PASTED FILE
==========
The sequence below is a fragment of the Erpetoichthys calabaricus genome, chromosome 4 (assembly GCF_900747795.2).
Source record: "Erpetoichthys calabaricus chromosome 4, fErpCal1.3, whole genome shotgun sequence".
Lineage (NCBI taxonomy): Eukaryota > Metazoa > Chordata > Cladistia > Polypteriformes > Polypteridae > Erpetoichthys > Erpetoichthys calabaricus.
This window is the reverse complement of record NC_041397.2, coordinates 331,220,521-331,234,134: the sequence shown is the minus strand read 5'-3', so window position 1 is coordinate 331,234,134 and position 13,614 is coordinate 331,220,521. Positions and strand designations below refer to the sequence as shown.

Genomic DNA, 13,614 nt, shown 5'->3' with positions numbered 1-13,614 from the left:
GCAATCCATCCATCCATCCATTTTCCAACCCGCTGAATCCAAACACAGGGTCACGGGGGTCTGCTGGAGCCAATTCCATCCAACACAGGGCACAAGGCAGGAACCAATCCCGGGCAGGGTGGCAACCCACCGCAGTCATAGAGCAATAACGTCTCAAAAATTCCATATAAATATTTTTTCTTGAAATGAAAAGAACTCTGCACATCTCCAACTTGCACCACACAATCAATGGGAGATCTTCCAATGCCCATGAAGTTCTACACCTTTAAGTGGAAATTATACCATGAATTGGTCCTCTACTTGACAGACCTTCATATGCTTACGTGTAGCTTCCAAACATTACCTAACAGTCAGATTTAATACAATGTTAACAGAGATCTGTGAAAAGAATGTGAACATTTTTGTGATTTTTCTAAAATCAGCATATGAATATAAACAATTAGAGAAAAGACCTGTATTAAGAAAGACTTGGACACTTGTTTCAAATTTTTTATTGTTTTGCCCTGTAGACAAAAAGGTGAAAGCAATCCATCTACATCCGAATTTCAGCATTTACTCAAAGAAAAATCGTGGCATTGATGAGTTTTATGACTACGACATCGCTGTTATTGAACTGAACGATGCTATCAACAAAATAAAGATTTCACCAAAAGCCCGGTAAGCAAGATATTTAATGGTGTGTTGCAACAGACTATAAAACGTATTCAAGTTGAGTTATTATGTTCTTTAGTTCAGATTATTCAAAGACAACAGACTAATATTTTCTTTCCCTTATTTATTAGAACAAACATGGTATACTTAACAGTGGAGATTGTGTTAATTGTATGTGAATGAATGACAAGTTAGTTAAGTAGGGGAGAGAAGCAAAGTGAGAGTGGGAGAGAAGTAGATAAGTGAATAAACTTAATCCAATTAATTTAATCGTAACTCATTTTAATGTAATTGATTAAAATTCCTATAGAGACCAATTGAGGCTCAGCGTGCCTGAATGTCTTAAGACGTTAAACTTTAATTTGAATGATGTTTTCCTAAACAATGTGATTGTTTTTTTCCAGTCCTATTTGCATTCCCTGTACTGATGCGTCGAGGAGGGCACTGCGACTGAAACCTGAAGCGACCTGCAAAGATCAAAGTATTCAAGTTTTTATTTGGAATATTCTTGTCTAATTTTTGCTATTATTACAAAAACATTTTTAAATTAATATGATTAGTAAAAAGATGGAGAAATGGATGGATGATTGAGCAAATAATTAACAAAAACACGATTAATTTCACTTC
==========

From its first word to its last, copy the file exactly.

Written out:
The sequence below is a fragment of the Erpetoichthys calabaricus genome, chromosome 4 (assembly GCF_900747795.2).
Source record: "Erpetoichthys calabaricus chromosome 4, fErpCal1.3, whole genome shotgun sequence".
Lineage (NCBI taxonomy): Eukaryota > Metazoa > Chordata > Cladistia > Polypteriformes > Polypteridae > Erpetoichthys > Erpetoichthys calabaricus.
This window is the reverse complement of record NC_041397.2, coordinates 331,220,521-331,234,134: the sequence shown is the minus strand read 5'-3', so window position 1 is coordinate 331,234,134 and position 13,614 is coordinate 331,220,521. Positions and strand designations below refer to the sequence as shown.

Genomic DNA, 13,614 nt, shown 5'->3' with positions numbered 1-13,614 from the left:
GCAATCCATCCATCCATCCATTTTCCAACCCGCTGAATCCAAACACAGGGTCACGGGGGTCTGCTGGAGCCAATTCCATCCAACACAGGGCACAAGGCAGGAACCAATCCCGGGCAGGGTGGCAACCCACCGCAGTCATAGAGCAATAACGTCTCAAAAATTCCATATAAATATTTTTTCTTGAAATGAAAAGAACTCTGCACATCTCCAACTTGCACCACACAATCAATGGGAGATCTTCCAATGCCCATGAAGTTCTACACCTTTAAGTGGAAATTATACCATGAATTGGTCCTCTACTTGACAGACCTTCATATGCTTACGTGTAGCTTCCAAACATTACCTAACAGTCAGATTTAATACAATGTTAACAGAGATCTGTGAAAAGAATGTGAACATTTTTGTGATTTTTCTAAAATCAGCATATGAATATAAACAATTAGAGAAAAGACCTGTATTAAGAAAGACTTGGACACTTGTTTCAAATTTTTTATTGTTTTGCCCTGTAGACAAAAAGGTGAAAGCAATCCATCTACATCCGAATTTCAGCATTTACTCAAAGAAAAATCGTGGCATTGATGAGTTTTATGACTACGACATCGCTGTTATTGAACTGAACGATGCTATCAACAAAATAAAGATTTCACCAAAAGCCCGGTAAGCAAGATATTTAATGGTGTGTTGCAACAGACTATAAAACGTATTCAAGTTGAGTTATTATGTTCTTTAGTTCAGATTATTCAAAGACAACAGACTAATATTTTCTTTCCCTTATTTATTAGAACAAACATGGTATACTTAACAGTGGAGATTGTGTTAATTGTATGTGAATGAATGACAAGTTAGTTAAGTAGGGGAGAGAAGCAAAGTGAGAGTGGGAGAGAAGTAGATAAGTGAATAAACTTAATCCAATTAATTTAATCGTAACTCATTTTAATGTAATTGATTAAAATTCCTATAGAGACCAATTGAGGCTCAGCGTGCCTGAATGTCTTAAGACGTTAAACTTTAATTTGAATGATGTTTTCCTAAACAATGTGATTGTTTTTTTCCAGTCCTATTTGCATTCCCTGTACTGATGCGTCGAGGAGGGCACTGCGACTGAAACCTGAAGCGACCTGCAAAGATCAAAGTATTCAAGTTTTTATTTGGAATATTCTTGTCTAATTTTTGCTATTATTACAAAAACATTTTTAAATTAATATGATTAGTAAAAAGATGGAGAAATGGATGGATGATTGAGCAAATAATTAACAAAAACACGATTAATTTCACTTC